Favorite

Peek-A-Boo 

WITHOUT A TRAGIC history, the old Fox isn't really a spooky theater, but it does haunt thousands of Tucsonans.

"Nothing ever happened here that scarred the reputation of the place, so people only have good memories here--their first date, their first kiss," says Herb Stratford, executive director of the Fox Tucson Theatre Foundation.

Which is all well and good, but a Halloween-weekend open house might be more fun with stories of mayhem amid the Milk Duds.

Even so, Stratford doesn't expect to have much trouble attracting visitors Friday and Saturday nights when the Fox throws open its doors to the public for the first time since it was padlocked in 1975. Ever since Stratford's crew ripped down the plywood barricade, passersby have been poking their heads in, trying to see how the dowager movie house is holding up.

It's in pretty good shape for a 70-year-old building abandoned to derelicts and adventurers for a quarter-century. Now that Stratford and more than 100 volunteers have cleared out 95,000 pounds of debris, you can see why so many people are determined to restore the place to its original glory.

Opened in 1930, this was the 501st theater in the Fox chain. By then, the corporation knew how to build a movie palace. First, it had to be alluring from the street, with an entryway framed by tiled columns and sheltered by a ceiling adorned with a plaster fan frieze. (All this was covered with generic crud in 1956.)

The main lobby's drinking fountain rests in a niche lined with attractive brushed metal; originally it was tile, according to Stratford, but the metal is one improvement he thinks is worth keeping.

And then there's the auditorium itself. Huge by today's multiplex standards, it sat 1,500 people, with love seats in the loge. All the seats were originally covered in Moroccan leather, with the backrests upholstered in an orange, yellow and blue fern-leaf tapestry design. Most of this was redone in utilitarian red in 1956, but Stratford vows to bring back the original look (though not the leather).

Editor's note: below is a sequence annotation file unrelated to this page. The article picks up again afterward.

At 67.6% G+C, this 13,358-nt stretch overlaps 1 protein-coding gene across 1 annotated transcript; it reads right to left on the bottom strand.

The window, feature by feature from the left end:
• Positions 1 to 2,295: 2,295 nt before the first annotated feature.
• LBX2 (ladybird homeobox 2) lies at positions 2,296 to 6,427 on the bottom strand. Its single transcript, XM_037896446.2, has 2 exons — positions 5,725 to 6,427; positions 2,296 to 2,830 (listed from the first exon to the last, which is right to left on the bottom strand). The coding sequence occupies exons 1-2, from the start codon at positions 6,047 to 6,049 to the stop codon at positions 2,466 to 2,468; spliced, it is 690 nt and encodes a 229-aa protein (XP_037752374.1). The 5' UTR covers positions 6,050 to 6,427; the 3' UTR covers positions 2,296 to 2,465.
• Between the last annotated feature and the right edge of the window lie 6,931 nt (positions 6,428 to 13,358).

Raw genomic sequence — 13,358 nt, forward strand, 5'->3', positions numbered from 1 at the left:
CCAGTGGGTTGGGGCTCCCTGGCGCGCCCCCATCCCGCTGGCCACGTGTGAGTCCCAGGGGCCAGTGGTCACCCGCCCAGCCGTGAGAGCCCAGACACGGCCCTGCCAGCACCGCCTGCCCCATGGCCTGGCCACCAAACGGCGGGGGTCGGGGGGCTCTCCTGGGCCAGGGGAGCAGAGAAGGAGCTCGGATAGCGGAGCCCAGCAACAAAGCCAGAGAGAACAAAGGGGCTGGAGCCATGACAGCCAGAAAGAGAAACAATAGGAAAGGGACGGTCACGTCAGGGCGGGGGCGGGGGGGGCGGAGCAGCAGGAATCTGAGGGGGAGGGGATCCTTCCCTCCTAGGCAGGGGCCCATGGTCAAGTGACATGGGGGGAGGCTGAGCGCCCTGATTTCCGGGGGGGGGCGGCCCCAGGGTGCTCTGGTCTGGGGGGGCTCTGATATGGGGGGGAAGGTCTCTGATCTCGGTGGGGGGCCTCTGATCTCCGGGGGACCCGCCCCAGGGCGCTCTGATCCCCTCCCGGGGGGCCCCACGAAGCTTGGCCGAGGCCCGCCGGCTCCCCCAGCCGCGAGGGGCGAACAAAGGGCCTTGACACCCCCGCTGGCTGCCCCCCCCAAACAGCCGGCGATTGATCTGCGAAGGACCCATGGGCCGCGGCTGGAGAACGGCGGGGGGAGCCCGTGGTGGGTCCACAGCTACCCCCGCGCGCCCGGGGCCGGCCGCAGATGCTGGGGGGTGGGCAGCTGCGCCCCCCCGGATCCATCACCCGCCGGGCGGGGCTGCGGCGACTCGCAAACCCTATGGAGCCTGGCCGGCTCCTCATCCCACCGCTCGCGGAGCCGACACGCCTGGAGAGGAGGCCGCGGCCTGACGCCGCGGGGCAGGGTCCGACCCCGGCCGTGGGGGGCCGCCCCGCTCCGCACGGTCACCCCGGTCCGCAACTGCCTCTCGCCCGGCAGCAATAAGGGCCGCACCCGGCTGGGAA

Overhead is the theater's greatest distinction: an Art Deco ceiling painted in Southwestern red, sage and orange--the only such combination of design and color among the period's theaters.

Stratford and friends will point out these and many more details as they guide tours of 20 people at a time through the lobby and auditorium. A tremendous amount of work remains to be done before the Fox can reopen in the spring of 2003 as a venue for classic movies, corporate meetings, kids' events and stage shows ("Everything short of the Nutcracker could work here," Stratford maintains). But this weekend, you can get a sense of where the fine old theater has been--and where it's going.





Halloween Sneak-Peek at the Fox, a series of free group tours, takes place from 6 to 11 p.m. October 27 and 28 at the Fox Theatre, 17 W. Congress St. For information, call 624-1515.

Tags: ,

More by James Reel

  • French Delights

    At Frogs Organic Bakery, the pastries will amaze you
    • Jan 5, 2012
  • His Name Is Max Thunder

    The story of a downtown social queen with cancer, a gay theater director with mental illness, and the child they're raising together
    • Jul 1, 2010
  • Convinced of Greatness

    Live Theatre Workshop trades laughs for substance with 'The Housekeeper'
    • Aug 27, 2009
  • More »

Comments

Subscribe to this thread:

Add a comment

Readers also liked…

  • School's Out!

    LTW tackles Charles Schulz's uncanny brilliance and empathy
    • Jun 29, 2017

The Range

Bear Needs a Home

The Weekly List: 13 Things To Do In Tucson In The Next 10 Days

Sunny Needs a Home

More »

Latest in Review

  • An Annual Affair

    Same Time, Next Year may be outdated but still charms
    • Jul 20, 2017
  • Wilde's World

    Rogue and Artifact Dance create magic
    • Jul 13, 2017
  • More »

Most Commented On

  • Bisbee Deportation

    The mile-high town gears up for the anniversary of the notorious kidnapping with a host of artful and scholarly events
    • Jul 6, 2017
  • Fun and Games and More

    Two Bisbee artists at UAMA make lighthearted works, some with a serious undertone
    • Jul 20, 2017
  • More »

Facebook Activity

© 2017 Tucson Weekly | 7225 Mona Lisa Rd. Ste. 125, Tucson AZ 85741 | (520) 797-4384 | Powered by Foundation